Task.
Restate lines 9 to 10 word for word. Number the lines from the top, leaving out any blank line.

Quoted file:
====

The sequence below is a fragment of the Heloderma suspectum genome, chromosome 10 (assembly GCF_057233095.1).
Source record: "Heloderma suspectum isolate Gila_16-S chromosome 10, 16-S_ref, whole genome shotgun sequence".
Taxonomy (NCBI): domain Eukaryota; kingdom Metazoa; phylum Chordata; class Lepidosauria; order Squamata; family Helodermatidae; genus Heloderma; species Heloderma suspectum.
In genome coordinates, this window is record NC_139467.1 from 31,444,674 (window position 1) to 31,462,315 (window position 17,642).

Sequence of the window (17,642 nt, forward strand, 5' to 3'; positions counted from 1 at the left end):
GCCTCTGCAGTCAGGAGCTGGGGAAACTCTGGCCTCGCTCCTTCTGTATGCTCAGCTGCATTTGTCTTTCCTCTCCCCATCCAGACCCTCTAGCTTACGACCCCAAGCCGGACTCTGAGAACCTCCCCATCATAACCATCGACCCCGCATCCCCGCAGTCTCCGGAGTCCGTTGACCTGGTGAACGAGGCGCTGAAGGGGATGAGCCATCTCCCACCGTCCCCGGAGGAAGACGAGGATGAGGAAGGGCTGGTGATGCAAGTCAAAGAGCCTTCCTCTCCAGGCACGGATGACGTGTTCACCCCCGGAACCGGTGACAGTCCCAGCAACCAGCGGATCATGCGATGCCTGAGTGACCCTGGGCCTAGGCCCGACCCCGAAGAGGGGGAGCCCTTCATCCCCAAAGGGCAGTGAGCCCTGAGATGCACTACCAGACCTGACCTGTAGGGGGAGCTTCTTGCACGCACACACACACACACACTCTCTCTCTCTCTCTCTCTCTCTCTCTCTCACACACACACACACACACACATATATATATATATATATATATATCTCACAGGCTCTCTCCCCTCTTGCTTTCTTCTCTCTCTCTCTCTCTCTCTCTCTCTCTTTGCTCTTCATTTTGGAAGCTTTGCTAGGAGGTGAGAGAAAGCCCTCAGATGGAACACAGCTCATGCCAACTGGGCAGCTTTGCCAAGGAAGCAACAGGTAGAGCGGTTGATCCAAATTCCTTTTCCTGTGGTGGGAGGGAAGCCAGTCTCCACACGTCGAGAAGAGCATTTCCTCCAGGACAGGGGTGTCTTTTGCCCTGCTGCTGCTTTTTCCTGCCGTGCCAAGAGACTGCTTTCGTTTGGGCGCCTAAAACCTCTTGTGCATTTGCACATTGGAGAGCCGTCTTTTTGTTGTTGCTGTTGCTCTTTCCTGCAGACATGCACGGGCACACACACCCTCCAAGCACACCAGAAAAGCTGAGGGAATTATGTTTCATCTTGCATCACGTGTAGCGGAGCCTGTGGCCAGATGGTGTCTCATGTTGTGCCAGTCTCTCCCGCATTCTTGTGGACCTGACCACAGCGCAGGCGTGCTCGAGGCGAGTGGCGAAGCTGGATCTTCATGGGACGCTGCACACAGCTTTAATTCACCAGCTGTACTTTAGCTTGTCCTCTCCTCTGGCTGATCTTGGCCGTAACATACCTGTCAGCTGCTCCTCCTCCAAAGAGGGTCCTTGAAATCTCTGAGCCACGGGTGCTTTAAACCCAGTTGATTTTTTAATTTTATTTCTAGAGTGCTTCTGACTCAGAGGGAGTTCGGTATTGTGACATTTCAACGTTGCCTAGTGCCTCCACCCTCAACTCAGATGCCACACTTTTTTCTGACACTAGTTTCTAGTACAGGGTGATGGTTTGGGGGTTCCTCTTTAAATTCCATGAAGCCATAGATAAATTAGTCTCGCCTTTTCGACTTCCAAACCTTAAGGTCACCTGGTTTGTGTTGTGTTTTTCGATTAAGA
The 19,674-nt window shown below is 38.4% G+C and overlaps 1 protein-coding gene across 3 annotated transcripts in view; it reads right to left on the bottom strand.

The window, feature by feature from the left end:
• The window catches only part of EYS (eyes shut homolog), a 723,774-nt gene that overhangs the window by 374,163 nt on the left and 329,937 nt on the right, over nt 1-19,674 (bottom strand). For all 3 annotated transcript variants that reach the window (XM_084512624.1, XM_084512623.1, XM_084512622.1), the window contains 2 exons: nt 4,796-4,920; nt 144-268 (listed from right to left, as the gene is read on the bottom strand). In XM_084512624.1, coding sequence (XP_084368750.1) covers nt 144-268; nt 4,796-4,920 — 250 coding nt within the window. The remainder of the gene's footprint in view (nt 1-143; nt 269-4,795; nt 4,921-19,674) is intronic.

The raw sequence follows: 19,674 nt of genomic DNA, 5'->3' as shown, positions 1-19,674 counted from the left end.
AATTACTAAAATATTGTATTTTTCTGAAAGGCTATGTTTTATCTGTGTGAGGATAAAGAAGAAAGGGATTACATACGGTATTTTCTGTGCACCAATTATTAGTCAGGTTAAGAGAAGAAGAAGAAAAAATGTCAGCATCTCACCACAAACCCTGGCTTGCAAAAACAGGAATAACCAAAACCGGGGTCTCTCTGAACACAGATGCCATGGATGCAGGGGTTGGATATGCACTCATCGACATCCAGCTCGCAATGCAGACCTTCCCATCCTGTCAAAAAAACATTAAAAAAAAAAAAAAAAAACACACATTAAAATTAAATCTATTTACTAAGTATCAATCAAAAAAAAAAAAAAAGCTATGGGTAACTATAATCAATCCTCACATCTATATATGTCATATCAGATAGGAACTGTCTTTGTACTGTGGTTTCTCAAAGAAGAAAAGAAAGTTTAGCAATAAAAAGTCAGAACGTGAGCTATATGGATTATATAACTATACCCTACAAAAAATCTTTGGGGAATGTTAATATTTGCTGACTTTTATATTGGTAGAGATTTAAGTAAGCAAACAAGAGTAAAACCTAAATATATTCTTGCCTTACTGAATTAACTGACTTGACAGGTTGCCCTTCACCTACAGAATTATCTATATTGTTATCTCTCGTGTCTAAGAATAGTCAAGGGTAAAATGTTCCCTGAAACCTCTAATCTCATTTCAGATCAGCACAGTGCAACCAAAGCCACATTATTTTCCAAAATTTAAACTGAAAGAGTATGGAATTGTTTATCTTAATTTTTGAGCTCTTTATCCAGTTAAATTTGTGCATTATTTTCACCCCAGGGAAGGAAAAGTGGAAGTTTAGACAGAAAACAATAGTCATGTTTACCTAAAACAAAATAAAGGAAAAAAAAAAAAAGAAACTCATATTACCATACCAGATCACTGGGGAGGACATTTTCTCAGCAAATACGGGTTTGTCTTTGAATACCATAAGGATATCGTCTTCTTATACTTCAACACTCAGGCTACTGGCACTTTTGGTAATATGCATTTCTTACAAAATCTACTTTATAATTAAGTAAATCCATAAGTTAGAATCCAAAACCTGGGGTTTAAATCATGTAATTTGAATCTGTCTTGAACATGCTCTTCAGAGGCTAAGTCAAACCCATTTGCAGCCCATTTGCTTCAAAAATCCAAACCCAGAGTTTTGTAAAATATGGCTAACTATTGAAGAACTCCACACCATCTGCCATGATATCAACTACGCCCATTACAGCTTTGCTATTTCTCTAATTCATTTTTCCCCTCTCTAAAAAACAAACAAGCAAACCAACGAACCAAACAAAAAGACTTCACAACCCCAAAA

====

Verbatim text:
• The window catches only part of EYS (eyes shut homolog), a 723,774-nt gene that overhangs the window by 374,163 nt on the left and 329,937 nt on the right, over nt 1-19,674 (bottom strand). For all 3 annotated transcript variants that reach the window (XM_084512624.1, XM_084512623.1, XM_084512622.1), the window contains 2 exons: nt 4,796-4,920; nt 144-268 (listed from right to left, as the gene is read on the bottom strand). In XM_084512624.1, coding sequence (XP_084368750.1) covers nt 144-268; nt 4,796-4,920 — 250 coding nt within the window. The remainder of the gene's footprint in view (nt 1-143; nt 269-4,795; nt 4,921-19,674) is intronic.

The raw sequence follows: 19,674 nt of genomic DNA, 5'->3' as shown, positions 1-19,674 counted from the left end.